Employee retention is about keeping your people in the organization as long as possible. Organizations aren’t focused on retention just because they want their best and brightest team members to stay as long as possible (although, that’s certainly part of it). But also, it’s incredibly expensive to replace people. In fact, it costs an employer an average of 33% of an employee’s yearly salary for their exit. So let’s dig into how organizations can begin getting the information they need to diagnose root causes of employee turnover and developing employee retention strategies that work.
At ADVISA, we start with data. Specifically with retention concerns, it’s critical to gather data on the forces that are either working with you (or against you) in creating employee engagement and loyalty. We can categorize those forces as jobs, teams, leaders, and culture.
Organizations tend to have a lot of data on their business: revenue, year-over-year comparisons, net new business, etc.; however, data on employees outside of salary is often lacking. It may not seem like a big deal but consider what (or, rather, who) drives the business strategy to achieve results. Not to mention, employees are very likely one of an organization’s bigger investments, if not the biggest. It gets back to the adage, “Business problems are people problems.” To know where a potential retention issue is bubbling up, you need data but not from your accounting ledger.
Taking a closer look at jobs
When thinking about engagement scores related to turnover and retention, one of the best places to get data is in jobs. It is the most actionable because it is at the center of how an employee experiences the organization. Fix the relationship with jobs, and you fix a major driver of retention.
When we have a full understanding of what a job is, we can connect it to people. Here are some questions to consider when deciding what data to collect or analyze:
- Do people turnover in one role more often than another?
- What about data on who succeeds over a relevant period in their job? Can we extract data there to get a better sense of what the job really is, and what type of behaviors are necessary for long-term success?
There are a variety of surveying tools to measure team effectiveness. Considering comparing data from a team that has very little to no turnover with another than has experienced recent churn as a starting point. What does a “successful” team score well on that others could improve? Similarly, look for patterns. Are at-risk teams in the same division, department, location, etc.? The data can help provide a starting point and offer initial, high-level insights that can better guide next steps.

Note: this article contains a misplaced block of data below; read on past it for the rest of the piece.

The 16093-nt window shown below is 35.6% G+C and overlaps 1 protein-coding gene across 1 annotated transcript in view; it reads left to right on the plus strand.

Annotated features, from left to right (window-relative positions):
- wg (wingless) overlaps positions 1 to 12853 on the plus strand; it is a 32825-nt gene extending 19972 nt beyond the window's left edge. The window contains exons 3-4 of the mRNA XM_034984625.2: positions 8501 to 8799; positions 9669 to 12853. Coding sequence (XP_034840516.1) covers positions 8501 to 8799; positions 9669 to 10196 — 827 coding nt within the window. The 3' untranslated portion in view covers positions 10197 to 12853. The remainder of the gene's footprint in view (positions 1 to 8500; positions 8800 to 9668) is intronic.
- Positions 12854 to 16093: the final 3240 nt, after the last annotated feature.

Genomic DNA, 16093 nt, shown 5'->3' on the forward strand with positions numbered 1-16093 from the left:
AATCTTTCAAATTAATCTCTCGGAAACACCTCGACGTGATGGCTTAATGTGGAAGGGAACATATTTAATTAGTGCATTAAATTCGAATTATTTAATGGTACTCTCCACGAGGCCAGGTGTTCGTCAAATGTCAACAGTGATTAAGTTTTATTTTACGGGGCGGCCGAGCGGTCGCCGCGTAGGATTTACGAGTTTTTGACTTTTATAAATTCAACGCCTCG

Additionally, executive leaders (or leaders of culture) have the ability to look across multiple departments or regions, to uncover teams and people leaders who are succeeding in retention. Data is at your fingertips right now as to what’s working and what’s not. You just have to extract it.
People leave managers, not jobs… right?
When the focus is on retention, remember leaders are the culture carriers of the organization. Whether the team is in engineering, design, a nursing unit in a hospital, or a commercial loans department in a bank, the manager is the lens through which employees view the entire organization.
All too often, leaders lack the tools and support they need to be effective. So when thinking about the leader aspect of retention, consider what is provided to leaders in terms of development and coaching. If there is a job or team experiencing churn, consider whether or not the direct supervisor or team leader has the skills they need to effectively lead.
When it comes to assessing the effectiveness of your culture, you could do an employee experience survey or engagement survey. There are many different kinds of survey instruments to choose from in this field. Most output data on all of the categories I’ve been referencing that solve for retention (jobs, teams, leaders and culture), and often more. There are even industry-specific options.
At ADVISA, we utilize a Leadership and Culture Assessment that helps organizations identify opportunities to improve team, leader, and culture effectiveness by measuring organizational capabilities, leadership capabilities, and loyalty. It’s a low-lift, high-impact starting point for organizations looking to uncover what’s working (and what’s not). From there, other tools can help dig deeper once specific areas of interest or concern are identified by leadership.
Hopefully, these ideas help point you in the right direction in terms of where you could look to gain insights on employee retention. Remember, once you have data, you can better drill down into where the disconnect lies between employees and the organization. Is it a problem with jobs, teams, leaders, or the culture? Or is it a combination of these factors? The data will help you determine the area needing the most attention and can influence how to prioritize those areas of concern.
Want to hear more from Senior Leadership Consultant BJ McKay? Check out his series of Leadership Talks on topics ranging from sales improvement to assessments and hiring data.
And, to dig deeper into employee data, check out this article by Leadership + Organization Development Consultant Andrea Armstrong.